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Loundrel wrote

I'll admit I've been guilty of the "caught. what now" post and I agree 100% that the majority of questions like that could be addressed in a stickied post. It's a seriously important topic and you can't exactly blame someone for wanting some advice when in that position. It could even be its own section of the wiki. We could have a section for how the most popular stores handle busts and another section for some basic legal info (felony limits, fines, etc.) for various states/provinces/countries. As annoying as it might be a lot of the time, one of the most important functions of this group is giving noobs like me a place to learn from experienced lifters.

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Loundrel wrote

Reply to Tips by BeyondGoodnEvil

I've only done it once, but I was able to get away with a Pencil ($120 iPad stylus) super easily. I wasn't even particularly slick about it - I tried to go out a locked door and turned around expecting to see someone on my ass, but instead I was able to just walk right back through and out the other side. Flipped it a few days later on Craigslist for $100!! I've gotta hit that place again. I still can't wrap my head around why anyone would drop that much on a fucking stylus, but I'm glad someone did!

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Loundrel wrote

Reply to by !deleted17485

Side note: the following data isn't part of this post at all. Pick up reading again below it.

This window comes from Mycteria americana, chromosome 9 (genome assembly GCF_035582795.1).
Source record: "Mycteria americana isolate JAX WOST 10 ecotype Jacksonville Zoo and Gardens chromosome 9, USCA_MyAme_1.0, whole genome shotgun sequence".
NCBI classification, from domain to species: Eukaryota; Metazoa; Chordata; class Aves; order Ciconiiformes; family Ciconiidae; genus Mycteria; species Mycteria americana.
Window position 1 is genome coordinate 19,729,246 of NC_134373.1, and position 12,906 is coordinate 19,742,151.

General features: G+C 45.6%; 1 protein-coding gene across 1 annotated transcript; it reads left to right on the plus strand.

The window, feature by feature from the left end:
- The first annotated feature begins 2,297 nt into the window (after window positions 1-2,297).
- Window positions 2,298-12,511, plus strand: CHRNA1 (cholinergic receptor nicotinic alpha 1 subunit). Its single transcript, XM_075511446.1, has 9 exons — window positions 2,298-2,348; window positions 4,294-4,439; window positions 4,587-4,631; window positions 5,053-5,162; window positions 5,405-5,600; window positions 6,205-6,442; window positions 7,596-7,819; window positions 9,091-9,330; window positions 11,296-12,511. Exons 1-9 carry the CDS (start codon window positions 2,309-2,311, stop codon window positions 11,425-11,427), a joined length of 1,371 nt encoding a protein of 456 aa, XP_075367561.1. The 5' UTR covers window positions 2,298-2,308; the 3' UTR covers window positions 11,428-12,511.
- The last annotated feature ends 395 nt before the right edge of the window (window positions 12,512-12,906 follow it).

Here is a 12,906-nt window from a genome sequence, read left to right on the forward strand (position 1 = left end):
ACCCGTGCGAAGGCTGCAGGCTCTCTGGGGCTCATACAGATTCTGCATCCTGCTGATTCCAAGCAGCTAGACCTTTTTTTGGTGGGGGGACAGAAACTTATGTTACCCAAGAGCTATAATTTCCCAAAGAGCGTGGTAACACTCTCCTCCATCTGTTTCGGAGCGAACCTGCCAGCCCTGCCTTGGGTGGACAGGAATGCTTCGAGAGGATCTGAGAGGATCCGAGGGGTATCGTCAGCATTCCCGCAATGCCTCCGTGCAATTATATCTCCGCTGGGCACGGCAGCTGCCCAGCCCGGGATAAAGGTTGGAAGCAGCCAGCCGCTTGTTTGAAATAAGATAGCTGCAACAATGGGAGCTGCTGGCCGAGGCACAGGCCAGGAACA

How bribeable do delivery workers tend to be? I know it probably varies a ton, but for a $1k item could you just slip them $100 to say they couldnt find your address or something?

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Loundrel wrote

Did you conceal with the school bag (backpack?) or did you use a canvas tote bag? Putting an item in a tote raises way less suspicion than a backpack or messenger bag. Also, did you just walk straight from the butcher to the door? If you want meat, the pre-wrapped stuff is way easier to get away with, but if you really want to get it from the butcher, make sure that's not your last stop before leaving. If the butcher or any other worker gets suspicious and starts watching you, they'll be more likely to lose interest if you just continue shopping for a little bit than if you go straight for the door.

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Loundrel wrote

Reply to comment by LiftyLoo_FU1349 in by !deleted12092

New in-box from the store though? They can definitely trace when the item is stolen from a person and they've registered it and everything, but can they trace it if it's never even been activated?

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Loundrel wrote

He applied for that specific job because he was desperate. Obviously I don't know his specific situation, but I'd make a strong bet for it having something to do with our society failing to care for the sick, elderly, and otherwise disadvantaged among us. Think about it this way - what are the odds an 80 year old would apply for a bottom-tier job at Walmart just out of boredom? There are a lot of people in this world, so it's probably happened at least once, but the vast majority are desperate.

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Loundrel wrote

Whatever the fuck happened, I guess I missed it too. Last time I logged on, i_buy_shit seemed like just about the most consistently helpful, knowledgeable person on here. That was maaaaybe 24 hours ago and now they're posting under a new username and getting downvoted to oblivion. Seriously what did I miss?!

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Loundrel wrote

Reply to by Axibop

Greetings, fellow criminals! Let's all get to know each other a little better by taking turns describing, in great detail, our last shoplifting trips. Make sure to mention the exact location, date/time, and your full name.. to help everyone get to know you! I sure do love committing crimes!